M11 (Honours Mark Scheme)
    GradeGrade reflects following criteria for allocation of gradeReported on Official Transcript
    Fail A mark between 1-49 F
    Third Class A mark between 50-59 3
    Second Class Div B A mark between 60-69 2B
    Second Class Div A A mark between 70-79 2A
    First Class A mark between 80-100 1
    Result Pending An interim result RP
    Continuing Continuing CN

    Further details of the grades/results can be obtained from Examinations.

    Grade Descriptors are available which provide a general guide to the standard of work that is expected at each grade level. More information at Assessment for Coursework Programs.

    Final results for this course will be made available through Access Adelaide.

  • Student Feedback

    The University places a high priority on approaches to learning and teaching that enhance the student experience. Feedback is sought from students in a variety of ways including on-going engagement with staff, the use of online discussion boards and the use of Student Experience of Learning and Teaching (SELT) surveys as well as GOS surveys and Program reviews.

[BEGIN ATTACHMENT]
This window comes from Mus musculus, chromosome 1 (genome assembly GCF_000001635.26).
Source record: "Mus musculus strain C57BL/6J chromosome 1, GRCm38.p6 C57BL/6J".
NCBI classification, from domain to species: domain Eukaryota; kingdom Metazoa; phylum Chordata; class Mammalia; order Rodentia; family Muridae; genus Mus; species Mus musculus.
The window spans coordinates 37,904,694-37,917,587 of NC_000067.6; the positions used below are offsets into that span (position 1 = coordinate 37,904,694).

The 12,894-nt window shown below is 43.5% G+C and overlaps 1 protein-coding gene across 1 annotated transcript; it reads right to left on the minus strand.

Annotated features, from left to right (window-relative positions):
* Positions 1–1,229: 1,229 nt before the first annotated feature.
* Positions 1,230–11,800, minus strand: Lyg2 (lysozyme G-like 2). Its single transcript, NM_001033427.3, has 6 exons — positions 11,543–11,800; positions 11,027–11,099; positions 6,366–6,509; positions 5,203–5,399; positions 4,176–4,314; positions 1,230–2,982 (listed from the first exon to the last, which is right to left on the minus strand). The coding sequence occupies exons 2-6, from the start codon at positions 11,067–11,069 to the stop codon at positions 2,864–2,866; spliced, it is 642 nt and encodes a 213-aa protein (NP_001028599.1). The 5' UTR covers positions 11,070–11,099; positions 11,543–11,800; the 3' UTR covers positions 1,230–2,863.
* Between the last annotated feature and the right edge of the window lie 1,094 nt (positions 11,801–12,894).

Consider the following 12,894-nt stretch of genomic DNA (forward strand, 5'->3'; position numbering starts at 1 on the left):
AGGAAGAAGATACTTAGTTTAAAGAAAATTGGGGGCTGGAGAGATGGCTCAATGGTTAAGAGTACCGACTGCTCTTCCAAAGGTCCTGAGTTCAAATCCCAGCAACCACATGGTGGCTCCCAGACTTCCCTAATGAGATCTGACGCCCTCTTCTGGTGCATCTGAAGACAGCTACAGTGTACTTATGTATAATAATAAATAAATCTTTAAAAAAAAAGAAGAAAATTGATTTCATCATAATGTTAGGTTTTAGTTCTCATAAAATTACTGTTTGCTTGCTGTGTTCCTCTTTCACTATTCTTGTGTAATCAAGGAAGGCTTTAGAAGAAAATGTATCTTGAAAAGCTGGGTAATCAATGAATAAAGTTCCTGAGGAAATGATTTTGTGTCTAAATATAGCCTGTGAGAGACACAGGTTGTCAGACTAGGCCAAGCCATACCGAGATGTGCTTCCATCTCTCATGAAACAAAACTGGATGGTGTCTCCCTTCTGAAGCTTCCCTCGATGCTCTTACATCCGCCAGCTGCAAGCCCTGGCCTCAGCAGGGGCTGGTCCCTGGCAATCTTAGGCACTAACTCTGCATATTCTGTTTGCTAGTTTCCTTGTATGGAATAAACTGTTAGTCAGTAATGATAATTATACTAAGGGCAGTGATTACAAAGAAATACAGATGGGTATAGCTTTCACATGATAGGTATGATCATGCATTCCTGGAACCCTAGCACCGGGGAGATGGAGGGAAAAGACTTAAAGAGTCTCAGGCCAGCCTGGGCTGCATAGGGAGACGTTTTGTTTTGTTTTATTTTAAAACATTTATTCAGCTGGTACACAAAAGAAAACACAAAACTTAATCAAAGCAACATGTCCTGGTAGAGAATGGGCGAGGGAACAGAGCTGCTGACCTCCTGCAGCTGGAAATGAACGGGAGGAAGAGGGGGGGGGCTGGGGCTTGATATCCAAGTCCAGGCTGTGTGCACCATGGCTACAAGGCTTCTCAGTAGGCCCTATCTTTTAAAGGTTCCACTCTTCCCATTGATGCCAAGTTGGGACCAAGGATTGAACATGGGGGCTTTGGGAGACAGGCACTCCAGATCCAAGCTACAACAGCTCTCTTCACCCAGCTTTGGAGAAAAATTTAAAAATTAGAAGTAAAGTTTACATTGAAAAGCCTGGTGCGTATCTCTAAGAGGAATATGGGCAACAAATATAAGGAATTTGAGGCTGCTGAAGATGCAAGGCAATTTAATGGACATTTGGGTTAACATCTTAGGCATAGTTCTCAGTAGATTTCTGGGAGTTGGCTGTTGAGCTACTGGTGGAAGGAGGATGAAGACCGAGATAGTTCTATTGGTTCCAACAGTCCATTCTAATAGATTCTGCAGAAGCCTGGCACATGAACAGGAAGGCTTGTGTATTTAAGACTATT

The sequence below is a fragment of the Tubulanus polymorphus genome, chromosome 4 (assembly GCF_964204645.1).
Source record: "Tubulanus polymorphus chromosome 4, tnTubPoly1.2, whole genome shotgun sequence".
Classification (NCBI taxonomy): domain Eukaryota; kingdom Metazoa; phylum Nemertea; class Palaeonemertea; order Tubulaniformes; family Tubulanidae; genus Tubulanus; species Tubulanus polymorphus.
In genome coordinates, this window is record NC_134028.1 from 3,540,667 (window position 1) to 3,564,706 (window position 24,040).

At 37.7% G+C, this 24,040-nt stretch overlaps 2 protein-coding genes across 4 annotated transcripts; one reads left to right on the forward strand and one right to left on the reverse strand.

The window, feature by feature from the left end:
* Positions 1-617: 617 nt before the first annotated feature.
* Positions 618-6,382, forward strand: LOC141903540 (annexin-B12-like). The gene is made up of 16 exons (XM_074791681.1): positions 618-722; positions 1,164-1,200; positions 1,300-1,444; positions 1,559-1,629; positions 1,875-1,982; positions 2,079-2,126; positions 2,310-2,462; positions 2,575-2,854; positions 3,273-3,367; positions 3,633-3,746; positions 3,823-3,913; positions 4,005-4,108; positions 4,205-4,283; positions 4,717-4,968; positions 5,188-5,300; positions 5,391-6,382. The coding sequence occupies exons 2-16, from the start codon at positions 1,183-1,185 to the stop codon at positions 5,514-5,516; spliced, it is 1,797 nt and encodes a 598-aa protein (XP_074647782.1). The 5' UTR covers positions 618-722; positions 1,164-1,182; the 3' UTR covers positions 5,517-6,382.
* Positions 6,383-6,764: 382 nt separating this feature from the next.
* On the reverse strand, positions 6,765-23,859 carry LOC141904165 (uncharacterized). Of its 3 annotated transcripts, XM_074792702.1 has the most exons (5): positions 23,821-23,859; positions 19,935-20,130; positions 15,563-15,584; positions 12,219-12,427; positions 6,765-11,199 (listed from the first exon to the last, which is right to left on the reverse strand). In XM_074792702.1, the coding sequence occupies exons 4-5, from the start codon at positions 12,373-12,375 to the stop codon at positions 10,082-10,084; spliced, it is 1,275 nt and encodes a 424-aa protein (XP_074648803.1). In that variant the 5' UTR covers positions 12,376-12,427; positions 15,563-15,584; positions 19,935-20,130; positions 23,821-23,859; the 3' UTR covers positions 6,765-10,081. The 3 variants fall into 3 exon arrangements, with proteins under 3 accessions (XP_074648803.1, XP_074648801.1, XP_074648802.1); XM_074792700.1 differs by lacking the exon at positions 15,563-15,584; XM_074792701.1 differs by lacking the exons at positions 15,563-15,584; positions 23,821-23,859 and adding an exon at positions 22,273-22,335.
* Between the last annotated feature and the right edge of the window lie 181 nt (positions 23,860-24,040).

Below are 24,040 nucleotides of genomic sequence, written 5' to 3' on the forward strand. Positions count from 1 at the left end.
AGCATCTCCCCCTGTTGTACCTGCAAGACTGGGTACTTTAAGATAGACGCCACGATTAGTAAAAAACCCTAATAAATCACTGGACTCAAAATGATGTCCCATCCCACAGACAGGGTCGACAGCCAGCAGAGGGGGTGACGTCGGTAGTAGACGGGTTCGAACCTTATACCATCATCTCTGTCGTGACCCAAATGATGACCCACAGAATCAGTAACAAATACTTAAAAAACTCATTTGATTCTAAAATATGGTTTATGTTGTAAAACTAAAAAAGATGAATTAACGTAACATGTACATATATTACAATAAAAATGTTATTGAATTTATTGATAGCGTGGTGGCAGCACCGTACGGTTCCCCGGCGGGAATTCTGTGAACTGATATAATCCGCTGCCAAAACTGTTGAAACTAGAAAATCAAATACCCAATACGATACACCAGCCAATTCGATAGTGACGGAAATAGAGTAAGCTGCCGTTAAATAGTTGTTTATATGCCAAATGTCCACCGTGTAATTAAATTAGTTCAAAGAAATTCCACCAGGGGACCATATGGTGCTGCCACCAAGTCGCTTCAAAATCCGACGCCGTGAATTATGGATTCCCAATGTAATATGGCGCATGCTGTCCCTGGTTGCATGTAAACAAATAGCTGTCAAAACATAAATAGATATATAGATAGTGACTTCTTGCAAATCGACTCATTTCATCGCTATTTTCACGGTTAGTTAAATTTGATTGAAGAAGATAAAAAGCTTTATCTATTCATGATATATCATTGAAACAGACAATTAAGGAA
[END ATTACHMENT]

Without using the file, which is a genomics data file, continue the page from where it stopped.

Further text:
SELTs are an important source of information to inform individual teaching practice, decisions about teaching duties, and course and program curriculum design. They enable the University to assess how effectively its learning environments and teaching practices facilitate student engagement and learning outcomes. Under the current SELT Policy (http://www.adelaide.edu.au/policies/101/) course SELTs are mandated and must be conducted at the conclusion of each term/semester/trimester for every course offering. Feedback on issues raised through course SELT surveys is made available to enrolled students through various resources (e.g. MyUni). In addition aggregated course SELT data is available.

  • Student Support
  • Policies & Guidelines